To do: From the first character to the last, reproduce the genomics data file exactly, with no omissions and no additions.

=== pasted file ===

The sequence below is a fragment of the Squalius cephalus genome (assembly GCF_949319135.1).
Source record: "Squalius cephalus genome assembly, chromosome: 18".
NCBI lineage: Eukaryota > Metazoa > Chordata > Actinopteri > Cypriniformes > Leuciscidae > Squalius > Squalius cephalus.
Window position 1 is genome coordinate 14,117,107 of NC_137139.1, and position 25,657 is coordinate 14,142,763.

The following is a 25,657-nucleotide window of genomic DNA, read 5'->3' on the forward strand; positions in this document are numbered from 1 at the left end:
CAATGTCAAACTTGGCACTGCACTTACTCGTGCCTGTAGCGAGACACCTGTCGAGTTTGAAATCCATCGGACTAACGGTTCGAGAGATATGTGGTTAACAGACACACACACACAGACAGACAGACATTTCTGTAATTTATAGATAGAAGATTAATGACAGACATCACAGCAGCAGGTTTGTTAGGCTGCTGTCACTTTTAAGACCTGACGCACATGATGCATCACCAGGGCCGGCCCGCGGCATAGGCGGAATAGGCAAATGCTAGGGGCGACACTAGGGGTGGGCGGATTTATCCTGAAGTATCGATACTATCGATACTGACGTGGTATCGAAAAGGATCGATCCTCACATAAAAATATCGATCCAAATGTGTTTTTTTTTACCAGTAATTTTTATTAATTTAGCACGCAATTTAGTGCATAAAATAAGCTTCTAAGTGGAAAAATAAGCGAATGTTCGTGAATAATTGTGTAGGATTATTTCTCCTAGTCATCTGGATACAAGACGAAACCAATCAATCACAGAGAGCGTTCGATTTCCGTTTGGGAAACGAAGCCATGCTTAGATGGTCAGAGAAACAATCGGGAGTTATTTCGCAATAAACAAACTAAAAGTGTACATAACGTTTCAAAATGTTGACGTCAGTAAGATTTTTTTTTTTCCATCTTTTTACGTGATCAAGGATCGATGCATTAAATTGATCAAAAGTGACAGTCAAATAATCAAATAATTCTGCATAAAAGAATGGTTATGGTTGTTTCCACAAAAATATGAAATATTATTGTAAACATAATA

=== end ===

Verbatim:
The sequence below is a fragment of the Squalius cephalus genome (assembly GCF_949319135.1).
Source record: "Squalius cephalus genome assembly, chromosome: 18".
NCBI lineage: Eukaryota > Metazoa > Chordata > Actinopteri > Cypriniformes > Leuciscidae > Squalius > Squalius cephalus.
Window position 1 is genome coordinate 14,117,107 of NC_137139.1, and position 25,657 is coordinate 14,142,763.

The following is a 25,657-nucleotide window of genomic DNA, read 5'->3' on the forward strand; positions in this document are numbered from 1 at the left end:
CAATGTCAAACTTGGCACTGCACTTACTCGTGCCTGTAGCGAGACACCTGTCGAGTTTGAAATCCATCGGACTAACGGTTCGAGAGATATGTGGTTAACAGACACACACACACAGACAGACAGACATTTCTGTAATTTATAGATAGAAGATTAATGACAGACATCACAGCAGCAGGTTTGTTAGGCTGCTGTCACTTTTAAGACCTGACGCACATGATGCATCACCAGGGCCGGCCCGCGGCATAGGCGGAATAGGCAAATGCTAGGGGCGACACTAGGGGTGGGCGGATTTATCCTGAAGTATCGATACTATCGATACTGACGTGGTATCGAAAAGGATCGATCCTCACATAAAAATATCGATCCAAATGTGTTTTTTTTTACCAGTAATTTTTATTAATTTAGCACGCAATTTAGTGCATAAAATAAGCTTCTAAGTGGAAAAATAAGCGAATGTTCGTGAATAATTGTGTAGGATTATTTCTCCTAGTCATCTGGATACAAGACGAAACCAATCAATCACAGAGAGCGTTCGATTTCCGTTTGGGAAACGAAGCCATGCTTAGATGGTCAGAGAAACAATCGGGAGTTATTTCGCAATAAACAAACTAAAAGTGTACATAACGTTTCAAAATGTTGACGTCAGTAAGATTTTTTTTTTTCCATCTTTTTACGTGATCAAGGATCGATGCATTAAATTGATCAAAAGTGACAGTCAAATAATCAAATAATTCTGCATAAAAGAATGGTTATGGTTGTTTCCACAAAAATATGAAATATTATTGTAAACATAATA